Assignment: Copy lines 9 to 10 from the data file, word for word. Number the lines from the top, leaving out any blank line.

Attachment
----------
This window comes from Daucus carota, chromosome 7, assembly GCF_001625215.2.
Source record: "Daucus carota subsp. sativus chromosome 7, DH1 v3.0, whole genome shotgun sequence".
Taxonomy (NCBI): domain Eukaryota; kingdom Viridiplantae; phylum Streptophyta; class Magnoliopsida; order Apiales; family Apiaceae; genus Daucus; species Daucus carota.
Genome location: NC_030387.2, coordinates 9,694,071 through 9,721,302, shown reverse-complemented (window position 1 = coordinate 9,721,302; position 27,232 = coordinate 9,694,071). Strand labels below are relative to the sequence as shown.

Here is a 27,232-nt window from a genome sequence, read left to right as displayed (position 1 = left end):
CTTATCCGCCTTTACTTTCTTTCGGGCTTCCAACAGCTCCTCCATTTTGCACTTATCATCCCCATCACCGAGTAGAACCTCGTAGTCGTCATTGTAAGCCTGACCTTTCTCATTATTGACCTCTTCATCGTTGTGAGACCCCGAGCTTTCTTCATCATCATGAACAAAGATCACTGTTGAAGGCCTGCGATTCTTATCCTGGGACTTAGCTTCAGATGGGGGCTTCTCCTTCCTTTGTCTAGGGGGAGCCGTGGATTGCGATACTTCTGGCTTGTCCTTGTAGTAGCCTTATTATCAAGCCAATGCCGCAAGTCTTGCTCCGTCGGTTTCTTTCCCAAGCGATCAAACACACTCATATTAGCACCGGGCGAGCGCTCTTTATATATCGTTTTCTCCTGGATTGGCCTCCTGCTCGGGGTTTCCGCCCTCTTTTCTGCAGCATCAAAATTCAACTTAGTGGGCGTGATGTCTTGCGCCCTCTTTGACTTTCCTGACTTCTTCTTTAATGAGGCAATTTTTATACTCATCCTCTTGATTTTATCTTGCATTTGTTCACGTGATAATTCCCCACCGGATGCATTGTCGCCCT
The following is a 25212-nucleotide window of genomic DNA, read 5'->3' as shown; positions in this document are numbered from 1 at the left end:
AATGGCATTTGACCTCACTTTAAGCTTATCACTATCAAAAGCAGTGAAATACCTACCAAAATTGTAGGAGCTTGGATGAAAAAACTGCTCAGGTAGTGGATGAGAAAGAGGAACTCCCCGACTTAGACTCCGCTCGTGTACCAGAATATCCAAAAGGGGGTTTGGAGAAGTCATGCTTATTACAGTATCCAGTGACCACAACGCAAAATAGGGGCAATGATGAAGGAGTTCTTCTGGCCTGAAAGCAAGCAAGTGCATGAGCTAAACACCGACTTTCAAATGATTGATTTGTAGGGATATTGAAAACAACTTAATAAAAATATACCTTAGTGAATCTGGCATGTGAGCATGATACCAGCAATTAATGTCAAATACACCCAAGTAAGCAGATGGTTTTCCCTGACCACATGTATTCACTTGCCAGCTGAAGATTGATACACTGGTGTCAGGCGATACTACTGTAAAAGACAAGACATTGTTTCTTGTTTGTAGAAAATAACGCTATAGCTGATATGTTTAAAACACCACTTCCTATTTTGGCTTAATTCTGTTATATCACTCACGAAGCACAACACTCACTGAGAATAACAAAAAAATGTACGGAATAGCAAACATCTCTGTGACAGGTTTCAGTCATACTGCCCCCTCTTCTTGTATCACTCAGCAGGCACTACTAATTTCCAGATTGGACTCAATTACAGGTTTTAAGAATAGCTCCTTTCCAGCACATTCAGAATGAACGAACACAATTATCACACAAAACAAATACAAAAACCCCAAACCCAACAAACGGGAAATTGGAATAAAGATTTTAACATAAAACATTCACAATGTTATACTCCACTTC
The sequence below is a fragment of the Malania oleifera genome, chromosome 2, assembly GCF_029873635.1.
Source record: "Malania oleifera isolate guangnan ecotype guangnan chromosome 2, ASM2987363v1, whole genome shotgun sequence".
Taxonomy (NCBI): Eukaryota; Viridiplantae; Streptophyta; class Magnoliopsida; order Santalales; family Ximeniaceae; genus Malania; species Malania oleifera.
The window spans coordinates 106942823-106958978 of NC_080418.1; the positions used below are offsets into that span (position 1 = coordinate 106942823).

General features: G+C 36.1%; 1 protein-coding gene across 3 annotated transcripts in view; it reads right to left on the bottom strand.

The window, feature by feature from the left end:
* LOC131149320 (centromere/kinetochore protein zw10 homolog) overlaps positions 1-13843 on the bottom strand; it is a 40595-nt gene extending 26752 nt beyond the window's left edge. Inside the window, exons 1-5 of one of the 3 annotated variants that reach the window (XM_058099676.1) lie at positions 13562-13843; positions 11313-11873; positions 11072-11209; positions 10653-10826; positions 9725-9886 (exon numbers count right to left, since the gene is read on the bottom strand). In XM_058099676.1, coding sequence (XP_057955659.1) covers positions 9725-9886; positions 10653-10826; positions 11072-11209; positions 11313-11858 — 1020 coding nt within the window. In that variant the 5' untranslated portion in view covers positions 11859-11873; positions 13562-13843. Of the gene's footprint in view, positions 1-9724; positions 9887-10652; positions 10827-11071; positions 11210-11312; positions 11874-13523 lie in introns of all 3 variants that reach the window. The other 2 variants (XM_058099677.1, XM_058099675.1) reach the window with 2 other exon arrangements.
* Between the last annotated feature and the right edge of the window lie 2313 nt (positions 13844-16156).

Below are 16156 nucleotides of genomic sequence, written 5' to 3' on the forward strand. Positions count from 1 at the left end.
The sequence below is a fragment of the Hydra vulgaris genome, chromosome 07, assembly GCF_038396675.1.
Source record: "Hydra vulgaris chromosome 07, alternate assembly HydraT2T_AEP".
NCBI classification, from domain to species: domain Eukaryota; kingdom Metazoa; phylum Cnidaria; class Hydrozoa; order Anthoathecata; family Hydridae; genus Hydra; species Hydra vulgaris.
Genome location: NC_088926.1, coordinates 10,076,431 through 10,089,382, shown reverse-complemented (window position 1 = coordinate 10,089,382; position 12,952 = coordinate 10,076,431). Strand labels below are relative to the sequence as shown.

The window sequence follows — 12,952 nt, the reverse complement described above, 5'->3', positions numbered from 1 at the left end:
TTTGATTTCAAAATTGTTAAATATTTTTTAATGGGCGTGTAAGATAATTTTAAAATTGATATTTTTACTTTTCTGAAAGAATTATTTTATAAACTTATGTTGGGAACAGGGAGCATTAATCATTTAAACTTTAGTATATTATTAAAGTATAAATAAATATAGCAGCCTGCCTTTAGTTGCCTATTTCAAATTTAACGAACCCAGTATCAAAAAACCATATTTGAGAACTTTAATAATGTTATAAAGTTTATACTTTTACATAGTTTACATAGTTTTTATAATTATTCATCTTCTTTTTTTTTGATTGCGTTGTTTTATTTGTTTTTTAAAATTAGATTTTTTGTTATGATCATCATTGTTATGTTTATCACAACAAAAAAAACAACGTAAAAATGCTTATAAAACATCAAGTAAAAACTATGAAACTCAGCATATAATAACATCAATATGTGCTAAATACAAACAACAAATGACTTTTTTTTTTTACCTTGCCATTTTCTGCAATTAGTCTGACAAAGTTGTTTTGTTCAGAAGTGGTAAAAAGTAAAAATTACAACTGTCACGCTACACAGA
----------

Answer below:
The sequence below is a fragment of the Malania oleifera genome, chromosome 2, assembly GCF_029873635.1.
Source record: "Malania oleifera isolate guangnan ecotype guangnan chromosome 2, ASM2987363v1, whole genome shotgun sequence".